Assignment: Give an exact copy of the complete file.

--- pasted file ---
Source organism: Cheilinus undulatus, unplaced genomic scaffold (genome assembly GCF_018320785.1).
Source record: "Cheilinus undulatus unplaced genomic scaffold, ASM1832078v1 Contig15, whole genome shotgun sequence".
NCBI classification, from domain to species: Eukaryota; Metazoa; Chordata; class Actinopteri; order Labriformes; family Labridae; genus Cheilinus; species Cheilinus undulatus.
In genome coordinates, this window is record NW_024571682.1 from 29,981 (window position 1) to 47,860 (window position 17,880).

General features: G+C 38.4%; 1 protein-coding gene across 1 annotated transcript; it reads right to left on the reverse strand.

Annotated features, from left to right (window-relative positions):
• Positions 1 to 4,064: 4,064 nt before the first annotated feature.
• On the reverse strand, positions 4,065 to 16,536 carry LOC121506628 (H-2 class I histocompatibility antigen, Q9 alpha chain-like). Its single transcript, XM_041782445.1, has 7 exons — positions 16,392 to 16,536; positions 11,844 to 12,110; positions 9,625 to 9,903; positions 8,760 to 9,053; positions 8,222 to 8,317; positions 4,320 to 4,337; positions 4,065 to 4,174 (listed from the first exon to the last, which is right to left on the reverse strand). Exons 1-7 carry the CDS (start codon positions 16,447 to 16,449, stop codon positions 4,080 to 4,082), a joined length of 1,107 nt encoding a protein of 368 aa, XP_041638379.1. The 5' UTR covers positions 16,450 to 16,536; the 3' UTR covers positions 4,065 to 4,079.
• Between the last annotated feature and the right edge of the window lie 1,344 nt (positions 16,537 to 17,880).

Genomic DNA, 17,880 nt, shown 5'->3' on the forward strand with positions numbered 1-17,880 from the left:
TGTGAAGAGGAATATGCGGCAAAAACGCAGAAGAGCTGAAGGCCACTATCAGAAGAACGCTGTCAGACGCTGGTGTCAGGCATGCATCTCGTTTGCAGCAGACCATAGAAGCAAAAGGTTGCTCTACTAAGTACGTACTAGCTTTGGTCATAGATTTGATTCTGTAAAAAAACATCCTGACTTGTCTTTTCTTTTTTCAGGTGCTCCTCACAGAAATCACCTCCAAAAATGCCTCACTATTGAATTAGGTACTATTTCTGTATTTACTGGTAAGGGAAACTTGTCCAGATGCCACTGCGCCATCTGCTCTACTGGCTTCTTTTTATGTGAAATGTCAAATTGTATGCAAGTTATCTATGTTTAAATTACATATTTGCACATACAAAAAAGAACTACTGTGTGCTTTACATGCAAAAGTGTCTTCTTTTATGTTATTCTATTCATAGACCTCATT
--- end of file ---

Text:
Source organism: Cheilinus undulatus, unplaced genomic scaffold (genome assembly GCF_018320785.1).
Source record: "Cheilinus undulatus unplaced genomic scaffold, ASM1832078v1 Contig15, whole genome shotgun sequence".
NCBI classification, from domain to species: Eukaryota; Metazoa; Chordata; class Actinopteri; order Labriformes; family Labridae; genus Cheilinus; species Cheilinus undulatus.
In genome coordinates, this window is record NW_024571682.1 from 29,981 (window position 1) to 47,860 (window position 17,880).

General features: G+C 38.4%; 1 protein-coding gene across 1 annotated transcript; it reads right to left on the reverse strand.

Annotated features, from left to right (window-relative positions):
• Positions 1 to 4,064: 4,064 nt before the first annotated feature.
• On the reverse strand, positions 4,065 to 16,536 carry LOC121506628 (H-2 class I histocompatibility antigen, Q9 alpha chain-like). Its single transcript, XM_041782445.1, has 7 exons — positions 16,392 to 16,536; positions 11,844 to 12,110; positions 9,625 to 9,903; positions 8,760 to 9,053; positions 8,222 to 8,317; positions 4,320 to 4,337; positions 4,065 to 4,174 (listed from the first exon to the last, which is right to left on the reverse strand). Exons 1-7 carry the CDS (start codon positions 16,447 to 16,449, stop codon positions 4,080 to 4,082), a joined length of 1,107 nt encoding a protein of 368 aa, XP_041638379.1. The 5' UTR covers positions 16,450 to 16,536; the 3' UTR covers positions 4,065 to 4,079.
• Between the last annotated feature and the right edge of the window lie 1,344 nt (positions 16,537 to 17,880).

Genomic DNA, 17,880 nt, shown 5'->3' on the forward strand with positions numbered 1-17,880 from the left:
TGTGAAGAGGAATATGCGGCAAAAACGCAGAAGAGCTGAAGGCCACTATCAGAAGAACGCTGTCAGACGCTGGTGTCAGGCATGCATCTCGTTTGCAGCAGACCATAGAAGCAAAAGGTTGCTCTACTAAGTACGTACTAGCTTTGGTCATAGATTTGATTCTGTAAAAAAACATCCTGACTTGTCTTTTCTTTTTTCAGGTGCTCCTCACAGAAATCACCTCCAAAAATGCCTCACTATTGAATTAGGTACTATTTCTGTATTTACTGGTAAGGGAAACTTGTCCAGATGCCACTGCGCCATCTGCTCTACTGGCTTCTTTTTATGTGAAATGTCAAATTGTATGCAAGTTATCTATGTTTAAATTACATATTTGCACATACAAAAAAGAACTACTGTGTGCTTTACATGCAAAAGTGTCTTCTTTTATGTTATTCTATTCATAGACCTCATT